The PV industry has had a difficult time understanding utilization rates. Defining them has been challenging enough; calculating them an altogether different story. The resulting metrics have been used rather liberally, sometimes giving a misleading picture of what is really happening in manufacturing fabs.
Utilization is really ‘capacity-conversion’; more specifically, it is ‘effective-capacity-conversion’. Effective capacity conversion (ECC) can be understood in the following way: at any given time, ECC looks at the real/effective capacity that could be turned on and used today, to meet current market demand. It does not include capacity mothballed, or permanently idled, or capacity that is based on equipment nameplate specs and has never produced a panel that anyone would want to buy.
Therefore, ECC is the amount of production that is provided from market-ready capacity along the value chain. This calculation is different for poly, ingot, wafer, cell, module and thin-film variants. The ECC calculation differentiates what is produced from what is shipped, two very different things in the PV world.
The confusion does not end there however, as company-specific definitions need to be factored in. For example, PV manufacturers often cite utilization rates defining capacity as what they know is available to them. But at the same time, they cite their nameplate capacity levels as what ‘could’ be available to them, even though some of the lines have been retired or some are only being used in R&D mode. This skews production data calculations, and is often used to hide outsourcing and rebranding that may damage marketing efforts in the field.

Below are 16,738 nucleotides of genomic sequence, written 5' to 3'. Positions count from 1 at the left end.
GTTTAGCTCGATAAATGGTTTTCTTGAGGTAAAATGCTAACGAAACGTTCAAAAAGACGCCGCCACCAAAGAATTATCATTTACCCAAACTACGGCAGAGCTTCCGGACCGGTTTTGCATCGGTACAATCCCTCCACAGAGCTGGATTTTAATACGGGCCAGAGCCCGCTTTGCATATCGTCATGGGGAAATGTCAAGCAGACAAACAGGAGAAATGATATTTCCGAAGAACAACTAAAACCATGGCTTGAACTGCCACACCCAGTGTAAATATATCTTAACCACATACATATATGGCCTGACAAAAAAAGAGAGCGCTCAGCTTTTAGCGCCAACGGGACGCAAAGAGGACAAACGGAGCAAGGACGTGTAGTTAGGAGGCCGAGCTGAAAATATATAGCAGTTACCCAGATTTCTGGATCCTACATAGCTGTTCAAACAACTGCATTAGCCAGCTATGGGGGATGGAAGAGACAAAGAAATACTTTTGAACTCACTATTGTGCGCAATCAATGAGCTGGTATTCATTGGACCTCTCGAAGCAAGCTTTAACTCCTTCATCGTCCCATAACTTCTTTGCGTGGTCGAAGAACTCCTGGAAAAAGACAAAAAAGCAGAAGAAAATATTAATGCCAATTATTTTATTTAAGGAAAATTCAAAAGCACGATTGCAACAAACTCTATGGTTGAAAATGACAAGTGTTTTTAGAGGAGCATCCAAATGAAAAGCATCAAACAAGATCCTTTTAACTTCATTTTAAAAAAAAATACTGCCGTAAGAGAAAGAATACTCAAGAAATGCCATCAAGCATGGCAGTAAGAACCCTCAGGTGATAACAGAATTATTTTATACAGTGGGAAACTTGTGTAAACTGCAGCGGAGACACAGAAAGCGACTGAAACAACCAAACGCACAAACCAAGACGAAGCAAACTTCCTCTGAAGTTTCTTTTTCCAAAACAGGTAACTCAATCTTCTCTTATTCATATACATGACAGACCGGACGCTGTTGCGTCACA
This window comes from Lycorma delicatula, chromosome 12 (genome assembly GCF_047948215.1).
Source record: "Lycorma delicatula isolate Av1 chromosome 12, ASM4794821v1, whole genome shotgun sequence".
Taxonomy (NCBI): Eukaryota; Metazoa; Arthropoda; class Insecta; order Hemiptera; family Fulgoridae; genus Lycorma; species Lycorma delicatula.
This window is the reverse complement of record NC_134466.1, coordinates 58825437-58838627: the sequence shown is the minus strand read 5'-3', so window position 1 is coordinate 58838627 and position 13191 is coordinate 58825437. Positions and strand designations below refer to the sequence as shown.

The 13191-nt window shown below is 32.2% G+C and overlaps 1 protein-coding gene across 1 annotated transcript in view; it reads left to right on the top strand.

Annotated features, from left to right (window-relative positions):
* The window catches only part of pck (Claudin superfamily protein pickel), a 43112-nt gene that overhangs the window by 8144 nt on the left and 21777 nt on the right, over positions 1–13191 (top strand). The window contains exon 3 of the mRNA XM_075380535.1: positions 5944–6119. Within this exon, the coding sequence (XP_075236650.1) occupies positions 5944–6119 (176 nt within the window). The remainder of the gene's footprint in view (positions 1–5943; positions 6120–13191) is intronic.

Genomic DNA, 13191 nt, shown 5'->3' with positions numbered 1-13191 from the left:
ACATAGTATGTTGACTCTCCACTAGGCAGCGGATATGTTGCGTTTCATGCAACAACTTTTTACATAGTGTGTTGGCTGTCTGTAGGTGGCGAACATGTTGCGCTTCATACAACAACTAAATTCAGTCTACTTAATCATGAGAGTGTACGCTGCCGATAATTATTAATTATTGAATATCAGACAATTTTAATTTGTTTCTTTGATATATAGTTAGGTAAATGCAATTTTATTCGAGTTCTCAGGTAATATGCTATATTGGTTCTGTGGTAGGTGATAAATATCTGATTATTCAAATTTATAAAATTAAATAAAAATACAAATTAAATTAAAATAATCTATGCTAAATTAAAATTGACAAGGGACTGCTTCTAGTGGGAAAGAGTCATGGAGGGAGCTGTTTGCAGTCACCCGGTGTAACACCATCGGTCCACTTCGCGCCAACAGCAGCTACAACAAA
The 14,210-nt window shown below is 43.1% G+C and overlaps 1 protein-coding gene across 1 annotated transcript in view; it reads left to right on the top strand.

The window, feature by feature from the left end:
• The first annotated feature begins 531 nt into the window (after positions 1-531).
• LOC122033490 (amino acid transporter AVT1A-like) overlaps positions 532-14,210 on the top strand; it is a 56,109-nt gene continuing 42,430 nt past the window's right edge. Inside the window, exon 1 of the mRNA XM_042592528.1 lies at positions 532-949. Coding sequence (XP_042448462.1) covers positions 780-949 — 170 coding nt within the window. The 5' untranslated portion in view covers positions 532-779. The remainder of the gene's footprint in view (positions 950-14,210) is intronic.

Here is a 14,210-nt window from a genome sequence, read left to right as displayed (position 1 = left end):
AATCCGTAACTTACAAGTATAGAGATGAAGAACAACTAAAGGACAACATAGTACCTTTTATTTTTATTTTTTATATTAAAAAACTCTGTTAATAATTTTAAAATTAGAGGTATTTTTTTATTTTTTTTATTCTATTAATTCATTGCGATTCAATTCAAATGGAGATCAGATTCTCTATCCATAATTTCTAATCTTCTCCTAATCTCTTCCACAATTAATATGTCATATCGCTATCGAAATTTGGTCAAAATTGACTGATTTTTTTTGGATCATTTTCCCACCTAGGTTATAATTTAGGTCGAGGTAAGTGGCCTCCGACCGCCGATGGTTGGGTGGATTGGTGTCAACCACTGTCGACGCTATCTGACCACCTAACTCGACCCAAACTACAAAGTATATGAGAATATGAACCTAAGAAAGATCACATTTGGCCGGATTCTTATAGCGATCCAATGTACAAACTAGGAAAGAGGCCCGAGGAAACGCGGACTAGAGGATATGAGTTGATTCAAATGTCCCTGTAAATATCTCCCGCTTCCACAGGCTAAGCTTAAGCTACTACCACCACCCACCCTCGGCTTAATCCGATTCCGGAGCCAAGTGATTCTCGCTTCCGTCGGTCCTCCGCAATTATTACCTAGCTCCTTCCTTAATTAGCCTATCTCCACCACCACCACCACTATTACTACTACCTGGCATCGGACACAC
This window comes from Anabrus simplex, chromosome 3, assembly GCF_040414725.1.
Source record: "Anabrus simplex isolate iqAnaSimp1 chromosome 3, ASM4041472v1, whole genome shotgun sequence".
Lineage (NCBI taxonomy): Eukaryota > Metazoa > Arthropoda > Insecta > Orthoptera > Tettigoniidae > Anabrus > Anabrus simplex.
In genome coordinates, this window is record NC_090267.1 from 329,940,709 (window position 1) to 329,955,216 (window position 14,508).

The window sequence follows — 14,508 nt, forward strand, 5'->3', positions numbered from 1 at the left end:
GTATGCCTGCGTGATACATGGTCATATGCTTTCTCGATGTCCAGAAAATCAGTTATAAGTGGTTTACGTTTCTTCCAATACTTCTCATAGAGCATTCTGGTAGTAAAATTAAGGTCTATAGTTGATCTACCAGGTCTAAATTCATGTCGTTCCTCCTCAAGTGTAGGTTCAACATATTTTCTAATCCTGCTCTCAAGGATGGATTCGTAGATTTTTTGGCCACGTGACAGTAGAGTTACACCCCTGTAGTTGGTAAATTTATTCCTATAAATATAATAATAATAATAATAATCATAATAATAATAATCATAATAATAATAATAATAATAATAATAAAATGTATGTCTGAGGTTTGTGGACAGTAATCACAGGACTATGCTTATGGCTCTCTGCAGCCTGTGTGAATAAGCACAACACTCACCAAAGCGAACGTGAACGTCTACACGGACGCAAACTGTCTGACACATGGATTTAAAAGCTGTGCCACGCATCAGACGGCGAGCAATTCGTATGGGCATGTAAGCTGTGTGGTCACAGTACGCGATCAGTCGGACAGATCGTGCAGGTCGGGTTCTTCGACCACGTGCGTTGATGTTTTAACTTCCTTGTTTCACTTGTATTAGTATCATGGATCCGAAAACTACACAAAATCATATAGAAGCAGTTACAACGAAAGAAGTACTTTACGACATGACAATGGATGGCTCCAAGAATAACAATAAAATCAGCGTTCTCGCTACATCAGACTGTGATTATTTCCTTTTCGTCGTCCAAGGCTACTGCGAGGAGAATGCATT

In the past, it may not have been that important to check these issues within the PV industry. Today, if utilization rates are to be used, then it is essential to define how they are calculated. Indeed, the more detail that is offered, the more useful the metrics can be.
For example, ECC rates for mono and multi-based c-Si fabs are very different. And depending on the producer (and which countries and PV segments they are selling into), these can vary greatly. Some PV fabs cannot make enough standard multi cells/modules today, and some are changing from multi to mono capacity, because they are growing market share in countries that can’t get enough high-efficiency mono panels. Therefore, even combining multi and mono can mask some really important trends in the industry today.
The figure shows one specific type of ECC, where cell/thin-film capacity is analyzed across the different tiers. The dip in capacity for each of the tiers during 2012 and 2013 can be seen clearly, as can the gradual shift to a tier 1/tier 2 only breakdown by 2015.
Source: Adapted from NPD Solarbuzz PV Equipment Quarterly
Once capacity is fully understood and explained, there is no shortage of comparable graphics that can allow specific supply and value-chains to understand current and future operating metrics from the PV industry as a whole.